Sunday, February 28, 2010

Things and non-things

All the awesome things I accomplished today because I am the queen of awesomeness:

1. Hacked down more brambles and holly in the back yard. Not only am I the queen of awesomeness, I am also the queen of lucky-ness because my state isn't getting multiple feet of snow dumped upon it -- at least not here in the valleys. The temperature broke into the 40's today, and eskimo that I am, I took the opportunity to hang out in short sleeves with a massive pair of clippers, hacking down more brambles outside. Where the ground was still frozen solid I cut the branches down to the ice, rather than pull out the roots. Last weekend I cleared the space from the ginkgo tree half way to the pear tree. This weekend I cleared the rest of the way to the pear tree. If we break 40 degrees next week, I'm going all the way to the fence, baby.

2. Ran errands. Including picking up more books at the library, because that's currently my favorite way to waste time, and necessary grocery shopping. My favorite store is Sunflower market, where we get a full cart load of fresh produce, plus milk and yogurt and bulk candy, for just 30 bucks. A full cart load!

3. Practiced painting. I took up this hobby again three weeks ago, when Jonathan had his little kid watercolors out on the table. I used an extra brush, a piece of drawing paper from my stash downstairs, and began playing with paint, little kid style. It has been fun. I've never been successful with watercolors before -- they are very unforgiving. But unlike oil paints, they will not poison the entire family or stink up the room with fumes or spontaneously combust in the trash can. Maybe I will learn to paint with watercolor for a season.

4. Made applesauce. I know I was supposed to have this finished in the fall. But seriously, the apples have been fine - ish -- in the garage all winter. They are getting softer and softer, and wrinklier and wrinklier, but very few have gone bad. So why spend all that time preserving them now if I can wait until later? At least, that's what I've been telling myself all winter. But as you know, March is completely untrustworthy. It may warm up to nearly 50. And what will that do to the apple supply? So I spent three hours cutting and boiling and churning and bottling and cleaning and the apple sauce is still delicious. You can't even tell that the apples were wrinkly. I will remind myself of this fact if we get as many apples in October.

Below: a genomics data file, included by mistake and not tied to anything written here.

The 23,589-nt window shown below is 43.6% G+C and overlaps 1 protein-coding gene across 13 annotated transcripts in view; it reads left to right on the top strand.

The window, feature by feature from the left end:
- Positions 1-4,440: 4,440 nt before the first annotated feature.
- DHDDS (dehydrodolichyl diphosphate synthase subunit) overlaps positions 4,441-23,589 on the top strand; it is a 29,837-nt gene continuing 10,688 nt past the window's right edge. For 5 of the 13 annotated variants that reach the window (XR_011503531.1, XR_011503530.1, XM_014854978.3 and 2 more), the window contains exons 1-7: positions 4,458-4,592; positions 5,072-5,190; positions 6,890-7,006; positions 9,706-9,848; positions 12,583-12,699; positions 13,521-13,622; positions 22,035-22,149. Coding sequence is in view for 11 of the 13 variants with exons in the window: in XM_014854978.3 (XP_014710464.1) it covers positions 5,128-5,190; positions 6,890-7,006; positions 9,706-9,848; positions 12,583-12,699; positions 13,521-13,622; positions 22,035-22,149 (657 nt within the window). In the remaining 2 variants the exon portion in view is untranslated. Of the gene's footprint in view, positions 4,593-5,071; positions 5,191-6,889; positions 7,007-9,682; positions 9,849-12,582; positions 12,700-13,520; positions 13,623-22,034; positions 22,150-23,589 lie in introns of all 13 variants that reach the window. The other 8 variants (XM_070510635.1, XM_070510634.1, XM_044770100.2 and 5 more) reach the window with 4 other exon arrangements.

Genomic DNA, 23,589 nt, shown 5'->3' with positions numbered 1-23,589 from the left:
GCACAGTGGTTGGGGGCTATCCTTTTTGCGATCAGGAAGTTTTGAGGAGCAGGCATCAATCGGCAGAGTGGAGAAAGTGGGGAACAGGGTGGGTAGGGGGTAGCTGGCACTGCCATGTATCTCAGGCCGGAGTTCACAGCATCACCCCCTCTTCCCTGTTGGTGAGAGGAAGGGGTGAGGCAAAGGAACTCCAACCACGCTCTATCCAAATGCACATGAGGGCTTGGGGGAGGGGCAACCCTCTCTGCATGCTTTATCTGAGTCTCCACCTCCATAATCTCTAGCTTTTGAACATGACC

5. Cleaned out the oven. This was not actually on my to do list until late this evening, when a sweet potato exploded in there. Stupid potato.

But aside from the potato explosions, I am super proud of my awesome accomplishments. What a Saturday!

All the loser things I haven't yet accomplished today because I am a loser:

1. Showered. Um, because I was going to do that after I finished gardening and changed out of the muddy clothes. I am still wearing the muddy clothes, even after the trips to the library and the market. Gross.

2. Prepared a Sunday school lesson for tomorrow. We get to kill off Lot's wife, and all of Sodom and Gomorrah. I just haven't been able to figure out the best way to apply this topic to real life. At least I hope this story doesn't apply to my real life, or all that time making applesauce was the biggest waste ever.

3. Prepared a workshop for high school girls. I mentioned this in yesterday's post. Remember how occasionally I put on my feminist hat and complain that there aren't enough women in STEM fields (science, technology, engineering, and mathematics)? And yet I have no ideas how to fix that? Well, I finally jumped in on someone else's idea, and volunteered to do a workshop for Expanding Your Horizons at the valley's other university, for middle school and high school girls. Expanding Your Horizons is a great idea, started in the Bay area in 1974. The idea is to hold workshop on STEM stuff, to show girls how cool these fields can be, right about around the time that most girls start losing interest. Unfortunately, the problems with the idea of me doing a workshop are legion. First, my workshop has to be cool, or I will just turn all these girls off faster. Second, I have to prepare said workshop presentation, which is annoying. Third, it has to be cool. Fourth, I have to prepare it. Fifth, sixth, seventh, it has to be cool. And eighth, it is next Saturday and I'm not prepared. Please send me your cool ideas.

4. Grading. But I don't do that on weekends.

Saturday, February 27, 2010

Making myself happy

Earlier this week, I read in the news about five things that can make you happier.

Now, nearing the end of a rough week, I need all the happiness I can get. So I'm trying them all at once here in this post.

Thing 1. Be grateful. Studies show that people who write thank you notes experience a boost in happiness, whether or not the note actually makes it to the recipient. So let's give it a go.
Dear Mrs. H,